Twin sisters become disconnected when one becomes suicidal and submits herself to “The Forest”. The story is set in the Aokigahara Forest, a forest at the northwest base of Mount Fuji in Japan where people go to commit suicide. The destination’s horrific history makes it a place of abandonment for the mentally healthy, but a place of wonder for the suicidal who seek release among the forest’s many tortured spirits. Sara Price (Natalie Dormer), a young American woman, arrives at the forest in search of her twin sister Jess, who mysteriously disappeared. Sara knows something bigger is going on here than just a hike through the woods, as the two women share a twin mentality link that communicates to one when the other is in great trouble. Despite warnings not to “stray from the path, most notably from a mysterious American journalist she meets along the way named Aiden (Taylor Kinney), Sara enters the forest to discover the truth about her sister’s fate, only to be confronted by the angry and tormented souls of the dead who now prey on unsuspecting victims. Sara must find her sister and leave this place of terror before it’s too late for either one of them.
If structured plots ever meant anything in the world of important filmmaking, “The Forest” would be the education lesson to all of the future directors everywhere on what NOT to do. There was so much of the film’s screenplay that didn’t make sense, and as a result the movie creates many situational flaws that stretch out the meaning of logic and do more damage to the few re-occuring characters that the film has. There are many times in the movie when Sara and Aiden switch moral ground, and the two go through multiple character changes that left me in total confusion. Over the course of ten minutes during the film’s second act (If you can call it that), Sara trusts Aiden, then doesn’t, then runs into great trouble where her only way out is for this guy to help her once again, but then he’s back to being a red flag when she gets out. This kind of character development pails in comparison however to the very laughable idea of Jess’s suicidal tendencies. The film informs us that the two girls lost their parents to a horrific accident in their home when they were children, but Jess was the only one who actually saw what happened, and because of that she is suicidal. I know there are different mentalities for every person, but why can’t Sara be suicidal just for the fact that the two most important people to her are now dead. Even if I go with that kind of logic, why hasn’t Jess tried to kill herself before. Did she always have a plan twenty years down the line to move to Japan and end her life there? That seems like a long time to hold on to such ideas. These are the kinds of situational problems with the script that took me out of an already far fetched set-up.
If one thing works, it’s in the eerie setting of the forest itself. I was surprised to find that the Aokigahara Forest is a real place, and thankfully the movie doesn’t try to showcase anything out of the ordinary for it’s looks and feels of this dark place. Everything feels about as natural as it can be considering ghosts and evil spirits are behind every tree. I do personally wish the film could’ve given a brief history lesson on where everything started. During one scene in the opening fifteen minutes, Sara searches the internet looking for facts on the forest, but then closes it up when she sees a picture of one of the many hang victims. I feel like this could’ve been a good opportunity to educate the audience on the origin of such a cursed place. Did people just wake up and decide this place was as good as any to kill themselves? Or is there something much sinister at work here? This thought process could’ve added much more to the kind of uphill battle that Sara was facing for the rescue of the person she loves most in this world.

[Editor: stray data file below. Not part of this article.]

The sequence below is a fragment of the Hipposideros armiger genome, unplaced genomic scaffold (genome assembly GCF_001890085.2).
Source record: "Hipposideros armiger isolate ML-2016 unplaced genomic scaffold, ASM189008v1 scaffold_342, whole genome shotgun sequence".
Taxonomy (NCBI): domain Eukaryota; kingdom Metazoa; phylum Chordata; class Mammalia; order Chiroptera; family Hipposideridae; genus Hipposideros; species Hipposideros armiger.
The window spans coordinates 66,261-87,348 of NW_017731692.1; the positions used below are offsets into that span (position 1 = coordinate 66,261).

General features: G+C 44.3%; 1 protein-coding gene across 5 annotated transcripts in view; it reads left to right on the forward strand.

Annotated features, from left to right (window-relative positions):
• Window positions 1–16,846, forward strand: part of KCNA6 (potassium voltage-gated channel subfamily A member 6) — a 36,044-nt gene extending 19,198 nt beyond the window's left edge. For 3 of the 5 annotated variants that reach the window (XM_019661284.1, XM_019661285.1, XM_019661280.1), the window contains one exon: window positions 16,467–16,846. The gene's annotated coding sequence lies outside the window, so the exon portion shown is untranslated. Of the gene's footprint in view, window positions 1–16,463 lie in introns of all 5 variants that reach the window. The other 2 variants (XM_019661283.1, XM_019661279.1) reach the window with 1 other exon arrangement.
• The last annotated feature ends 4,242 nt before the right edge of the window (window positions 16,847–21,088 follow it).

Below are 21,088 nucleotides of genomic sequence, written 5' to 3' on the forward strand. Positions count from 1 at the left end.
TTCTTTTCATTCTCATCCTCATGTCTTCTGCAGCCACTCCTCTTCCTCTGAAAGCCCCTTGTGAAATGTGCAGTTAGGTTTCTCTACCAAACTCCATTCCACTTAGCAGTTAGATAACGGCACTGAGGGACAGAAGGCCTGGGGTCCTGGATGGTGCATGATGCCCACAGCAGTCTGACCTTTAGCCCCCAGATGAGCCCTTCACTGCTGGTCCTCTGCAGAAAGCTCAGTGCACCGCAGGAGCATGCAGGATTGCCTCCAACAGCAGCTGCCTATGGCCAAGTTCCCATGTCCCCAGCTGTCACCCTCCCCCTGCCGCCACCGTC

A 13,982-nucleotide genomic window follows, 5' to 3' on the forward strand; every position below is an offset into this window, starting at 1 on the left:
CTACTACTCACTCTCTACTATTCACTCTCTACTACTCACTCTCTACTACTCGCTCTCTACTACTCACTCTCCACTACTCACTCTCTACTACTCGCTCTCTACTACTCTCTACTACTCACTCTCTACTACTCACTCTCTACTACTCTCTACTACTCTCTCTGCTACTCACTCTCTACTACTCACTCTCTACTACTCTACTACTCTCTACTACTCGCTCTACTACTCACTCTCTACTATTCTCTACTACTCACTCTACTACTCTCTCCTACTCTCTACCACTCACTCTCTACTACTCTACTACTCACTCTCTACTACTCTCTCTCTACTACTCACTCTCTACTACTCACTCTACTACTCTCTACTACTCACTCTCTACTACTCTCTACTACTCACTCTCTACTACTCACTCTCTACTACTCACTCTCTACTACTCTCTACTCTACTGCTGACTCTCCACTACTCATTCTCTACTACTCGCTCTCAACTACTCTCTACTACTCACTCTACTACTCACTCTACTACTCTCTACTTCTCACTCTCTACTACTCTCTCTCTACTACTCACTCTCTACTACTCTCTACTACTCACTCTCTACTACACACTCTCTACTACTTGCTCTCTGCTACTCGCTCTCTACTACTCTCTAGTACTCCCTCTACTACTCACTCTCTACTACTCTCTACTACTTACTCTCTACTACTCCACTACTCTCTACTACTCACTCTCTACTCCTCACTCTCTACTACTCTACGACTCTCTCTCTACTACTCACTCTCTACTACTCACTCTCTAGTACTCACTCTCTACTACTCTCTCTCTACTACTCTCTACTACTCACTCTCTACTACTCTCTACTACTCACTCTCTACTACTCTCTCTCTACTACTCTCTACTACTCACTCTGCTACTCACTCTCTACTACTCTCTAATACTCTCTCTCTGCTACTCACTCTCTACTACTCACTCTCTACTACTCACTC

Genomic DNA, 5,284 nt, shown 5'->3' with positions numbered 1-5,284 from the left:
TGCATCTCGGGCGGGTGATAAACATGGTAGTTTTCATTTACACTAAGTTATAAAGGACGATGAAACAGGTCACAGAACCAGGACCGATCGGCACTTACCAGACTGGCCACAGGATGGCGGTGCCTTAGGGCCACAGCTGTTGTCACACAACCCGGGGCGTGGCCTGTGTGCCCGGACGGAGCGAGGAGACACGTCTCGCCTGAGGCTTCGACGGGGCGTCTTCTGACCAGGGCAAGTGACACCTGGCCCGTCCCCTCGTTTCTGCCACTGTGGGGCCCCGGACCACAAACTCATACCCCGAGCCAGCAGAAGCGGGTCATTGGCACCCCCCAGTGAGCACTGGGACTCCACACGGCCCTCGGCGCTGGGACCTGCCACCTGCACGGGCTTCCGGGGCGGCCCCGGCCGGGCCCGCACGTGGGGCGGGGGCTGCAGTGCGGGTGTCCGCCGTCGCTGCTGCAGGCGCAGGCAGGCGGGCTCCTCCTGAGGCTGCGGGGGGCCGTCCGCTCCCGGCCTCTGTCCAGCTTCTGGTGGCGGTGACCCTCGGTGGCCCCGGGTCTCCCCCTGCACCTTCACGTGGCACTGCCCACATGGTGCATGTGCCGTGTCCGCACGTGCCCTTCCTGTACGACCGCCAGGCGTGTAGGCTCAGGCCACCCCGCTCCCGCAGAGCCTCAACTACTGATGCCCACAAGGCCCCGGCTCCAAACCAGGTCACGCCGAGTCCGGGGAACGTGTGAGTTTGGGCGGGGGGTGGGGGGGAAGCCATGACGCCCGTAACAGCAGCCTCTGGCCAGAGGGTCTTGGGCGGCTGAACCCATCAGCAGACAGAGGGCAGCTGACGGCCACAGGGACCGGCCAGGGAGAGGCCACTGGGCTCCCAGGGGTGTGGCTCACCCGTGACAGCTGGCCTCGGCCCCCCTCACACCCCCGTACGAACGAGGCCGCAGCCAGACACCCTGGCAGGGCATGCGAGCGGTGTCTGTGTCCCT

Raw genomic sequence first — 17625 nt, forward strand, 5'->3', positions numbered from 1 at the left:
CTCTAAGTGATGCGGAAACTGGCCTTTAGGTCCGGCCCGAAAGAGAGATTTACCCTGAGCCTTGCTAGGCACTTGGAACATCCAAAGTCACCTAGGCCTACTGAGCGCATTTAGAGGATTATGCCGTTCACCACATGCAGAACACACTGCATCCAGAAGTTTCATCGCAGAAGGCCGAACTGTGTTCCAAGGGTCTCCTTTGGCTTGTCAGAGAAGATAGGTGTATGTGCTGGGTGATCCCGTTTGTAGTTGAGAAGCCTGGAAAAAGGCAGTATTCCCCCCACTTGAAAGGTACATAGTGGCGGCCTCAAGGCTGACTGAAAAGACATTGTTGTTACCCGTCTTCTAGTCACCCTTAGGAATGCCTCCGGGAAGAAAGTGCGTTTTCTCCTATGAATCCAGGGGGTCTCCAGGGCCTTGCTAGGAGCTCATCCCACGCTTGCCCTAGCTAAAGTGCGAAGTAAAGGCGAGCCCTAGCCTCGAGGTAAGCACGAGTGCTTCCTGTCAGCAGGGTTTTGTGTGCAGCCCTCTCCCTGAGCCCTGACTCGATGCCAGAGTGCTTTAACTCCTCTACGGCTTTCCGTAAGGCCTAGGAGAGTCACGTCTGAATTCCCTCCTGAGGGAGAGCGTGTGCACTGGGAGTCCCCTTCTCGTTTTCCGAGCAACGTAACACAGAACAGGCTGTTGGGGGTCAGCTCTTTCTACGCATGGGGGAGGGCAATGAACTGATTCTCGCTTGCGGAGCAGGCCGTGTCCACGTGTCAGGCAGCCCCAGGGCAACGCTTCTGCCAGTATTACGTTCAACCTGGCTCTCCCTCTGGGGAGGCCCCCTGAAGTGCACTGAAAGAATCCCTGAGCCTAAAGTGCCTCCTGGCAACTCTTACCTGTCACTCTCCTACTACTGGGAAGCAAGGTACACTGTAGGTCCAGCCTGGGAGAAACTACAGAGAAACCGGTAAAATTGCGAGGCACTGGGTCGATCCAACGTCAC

The performances (sadly) are nothing special. Dormer has done quite well most recently in “The Hunger Games” franchise. Portraying one of my least favorite characters in the books, but making her character one of my favorite in the films. She is presented in that franchise in small doses, so we always feel the yearning for more. In “The Forest” Dormer doesn’t have the best of material, but I can’t really say it was all the script that resulted in my lack of intrigue to her character. From her emotionally streaky dialogue reads during heavily dramatic scenes, to her dry wit sense of personality, this character bored me to the point of really not caring about her fate. If it got the movie over faster, I could’ve lived with Sara failing on day one of her attempt at the forest. It’s a real shame too because Dormer has proven that she is better than this. I think it results in two problems. 1 – She isn’t as emotionally gifted as some of the other horror heroines who take on such a weak film, and 2 – This is her first starring role, so it might be asking a lot to fall in love with such a character for a majority of the movie. There is only one scene where Dormer isn’t on-screen, so you can imagine how many scenes felt like pulling teeth to her lack of interest in anything.
“The Forest” is a rough start to the year for the most criticized genre of film in all of my reviews. If 2016 horror is to acheive the kinds of feat that three horror films did last year, they will have to use this movie as a trial and error for better terror recipes. It’s an agonizing 90 minute PG-13 snoozefest that doesn’t have enough character or story development to ever pull itself out of the January dumping ground that the higher ups already deemed it as. For better or worse, the only thing the film made me reason with were the poor souls in Aokigahara because after seeing this film, I feel desired to join them.